It was very warm in Sydney today – almost a February day – of high humidity and temperature. A blast of hot air from the north-west as I walked back to my car, reminded me of summers as a child. Following is a poem of the summer journeys we would take as a family. Obvious is the story of the travels themselves, but in the looking back, associations are made in memories of the years in between which, like life itself, weaves persistently through memory, revealing new shoots from old roots…..
The Road Up North
Before the freeway’s mindless blur
It was mile after mile of two-lane
Black bitumen – fourteen hours of vinyl
Seats sticking to the back of your legs
In the sweltering, short-straw
Confines in the front
Between Mum and Dad.
The highway mile markers were
A watched pot counting down
To Taree, Kempsey, Coffs, Ballina
Then the border and, like a promise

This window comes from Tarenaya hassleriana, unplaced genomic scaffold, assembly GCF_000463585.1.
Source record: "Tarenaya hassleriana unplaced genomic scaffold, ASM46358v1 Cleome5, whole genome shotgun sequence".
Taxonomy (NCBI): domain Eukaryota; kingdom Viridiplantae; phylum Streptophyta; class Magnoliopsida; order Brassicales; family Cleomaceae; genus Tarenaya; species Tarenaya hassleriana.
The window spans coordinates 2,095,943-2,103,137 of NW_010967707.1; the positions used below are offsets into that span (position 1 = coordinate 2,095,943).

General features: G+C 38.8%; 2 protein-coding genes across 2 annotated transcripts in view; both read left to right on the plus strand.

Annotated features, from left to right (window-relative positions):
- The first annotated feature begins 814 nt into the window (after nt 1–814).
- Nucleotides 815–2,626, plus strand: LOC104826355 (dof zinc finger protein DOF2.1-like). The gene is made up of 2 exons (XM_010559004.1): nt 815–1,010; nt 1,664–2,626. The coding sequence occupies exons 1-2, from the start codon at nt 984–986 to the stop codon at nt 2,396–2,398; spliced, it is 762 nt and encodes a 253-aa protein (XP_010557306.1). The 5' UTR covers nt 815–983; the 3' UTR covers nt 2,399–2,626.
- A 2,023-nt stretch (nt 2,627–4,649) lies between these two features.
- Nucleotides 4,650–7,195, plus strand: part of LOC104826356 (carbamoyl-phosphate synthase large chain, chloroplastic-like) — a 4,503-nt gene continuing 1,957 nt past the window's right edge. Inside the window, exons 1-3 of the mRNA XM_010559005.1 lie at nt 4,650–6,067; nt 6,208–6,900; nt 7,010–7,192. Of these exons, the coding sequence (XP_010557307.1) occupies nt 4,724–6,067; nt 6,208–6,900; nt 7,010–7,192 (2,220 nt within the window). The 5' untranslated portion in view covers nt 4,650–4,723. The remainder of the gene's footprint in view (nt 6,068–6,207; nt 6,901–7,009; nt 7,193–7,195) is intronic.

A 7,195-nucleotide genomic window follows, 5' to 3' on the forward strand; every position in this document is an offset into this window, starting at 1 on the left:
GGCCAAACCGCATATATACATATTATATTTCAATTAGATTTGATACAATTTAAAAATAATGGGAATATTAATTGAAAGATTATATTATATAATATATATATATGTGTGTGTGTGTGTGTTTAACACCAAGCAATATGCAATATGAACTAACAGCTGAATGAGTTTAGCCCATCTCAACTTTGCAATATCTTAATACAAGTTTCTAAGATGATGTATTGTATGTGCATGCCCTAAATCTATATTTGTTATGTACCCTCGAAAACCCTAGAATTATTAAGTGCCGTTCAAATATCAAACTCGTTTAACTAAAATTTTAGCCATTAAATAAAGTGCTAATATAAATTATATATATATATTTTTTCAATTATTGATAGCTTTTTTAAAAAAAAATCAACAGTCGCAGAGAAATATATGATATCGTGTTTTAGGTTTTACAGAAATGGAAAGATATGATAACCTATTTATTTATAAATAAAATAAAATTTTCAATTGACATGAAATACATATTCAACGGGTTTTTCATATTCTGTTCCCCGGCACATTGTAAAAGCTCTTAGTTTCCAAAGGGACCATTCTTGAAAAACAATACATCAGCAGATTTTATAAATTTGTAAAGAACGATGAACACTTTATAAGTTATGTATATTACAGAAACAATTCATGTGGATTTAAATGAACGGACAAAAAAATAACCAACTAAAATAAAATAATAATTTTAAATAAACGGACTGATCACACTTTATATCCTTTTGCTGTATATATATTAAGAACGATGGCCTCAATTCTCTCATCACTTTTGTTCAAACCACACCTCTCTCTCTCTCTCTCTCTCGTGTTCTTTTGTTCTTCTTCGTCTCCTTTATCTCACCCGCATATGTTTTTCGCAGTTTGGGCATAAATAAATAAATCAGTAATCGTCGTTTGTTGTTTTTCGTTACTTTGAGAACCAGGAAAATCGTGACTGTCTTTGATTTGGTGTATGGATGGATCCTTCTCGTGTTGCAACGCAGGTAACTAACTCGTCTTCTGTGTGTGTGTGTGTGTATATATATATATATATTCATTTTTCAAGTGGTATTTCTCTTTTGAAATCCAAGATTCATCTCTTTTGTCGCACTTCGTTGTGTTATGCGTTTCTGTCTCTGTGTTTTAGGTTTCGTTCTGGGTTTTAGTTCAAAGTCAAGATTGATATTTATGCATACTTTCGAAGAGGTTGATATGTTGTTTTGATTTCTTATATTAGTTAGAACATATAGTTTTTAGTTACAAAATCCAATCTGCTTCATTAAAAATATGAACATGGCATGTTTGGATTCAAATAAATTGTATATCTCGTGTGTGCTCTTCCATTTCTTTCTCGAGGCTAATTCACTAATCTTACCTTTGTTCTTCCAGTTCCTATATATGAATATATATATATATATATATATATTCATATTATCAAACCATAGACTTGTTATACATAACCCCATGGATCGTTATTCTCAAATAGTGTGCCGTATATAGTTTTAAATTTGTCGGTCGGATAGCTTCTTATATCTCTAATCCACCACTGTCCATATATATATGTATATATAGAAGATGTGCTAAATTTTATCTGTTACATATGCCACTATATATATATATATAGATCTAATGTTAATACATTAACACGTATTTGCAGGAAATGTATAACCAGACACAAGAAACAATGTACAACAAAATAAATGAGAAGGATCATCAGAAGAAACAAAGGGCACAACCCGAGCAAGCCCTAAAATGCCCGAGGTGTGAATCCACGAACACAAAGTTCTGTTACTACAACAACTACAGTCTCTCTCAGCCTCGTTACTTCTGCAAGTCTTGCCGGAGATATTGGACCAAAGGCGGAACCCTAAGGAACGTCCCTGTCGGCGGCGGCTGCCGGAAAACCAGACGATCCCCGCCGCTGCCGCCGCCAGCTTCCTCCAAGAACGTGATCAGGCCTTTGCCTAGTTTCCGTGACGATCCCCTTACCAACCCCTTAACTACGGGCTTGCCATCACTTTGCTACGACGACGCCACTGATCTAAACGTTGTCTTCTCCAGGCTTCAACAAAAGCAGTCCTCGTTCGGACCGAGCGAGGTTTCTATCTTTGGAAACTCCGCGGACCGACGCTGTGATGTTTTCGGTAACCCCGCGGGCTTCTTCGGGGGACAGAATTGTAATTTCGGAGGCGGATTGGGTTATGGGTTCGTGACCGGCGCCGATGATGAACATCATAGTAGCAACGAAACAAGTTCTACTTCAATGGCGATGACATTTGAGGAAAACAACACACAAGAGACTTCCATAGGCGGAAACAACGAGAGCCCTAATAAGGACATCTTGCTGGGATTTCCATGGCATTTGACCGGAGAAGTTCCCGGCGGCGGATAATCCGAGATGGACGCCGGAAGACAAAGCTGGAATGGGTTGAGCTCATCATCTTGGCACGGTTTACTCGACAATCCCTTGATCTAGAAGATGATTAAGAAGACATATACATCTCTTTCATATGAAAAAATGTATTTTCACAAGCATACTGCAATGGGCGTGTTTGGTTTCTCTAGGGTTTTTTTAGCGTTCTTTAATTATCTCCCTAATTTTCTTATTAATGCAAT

That never pays,
The interminable hours through
The Gold Coast and on
To Auntie Myrtle’s place in Brisbane.
(There’ve been a few such promises, like
The loved-one who trampled trust
One too many times but asked once more;
Once more proved to be higher pain.)
Once or twice we’d go the inland route
But pre air-con and with all
The windows down, it was a day
In the tumble dryer.
Joy brought a cold drink
And a toilet break, the car slewing
Off the road, scything through
The loose gravel like an icebreaker
Then up onto the silent concrete
Pad of the servo.
When the engine turned off, your
Mind went searching for sound
To find the hum-roar-hum
Of cars passing on the highway.
(Sometimes, silence is the most faithful
Friend, whose presence requires nothing,
Whose love, though forceless, yields
Unaccusing rest and constancy.)
We all stared, like it was our first
Waking until, slowly, memory
Stirred, the girls shuffled
To the toilet, Dad popped the bonnet
And the boys slipped through
The plastic-strip curtain to hunt
For simple pleasures.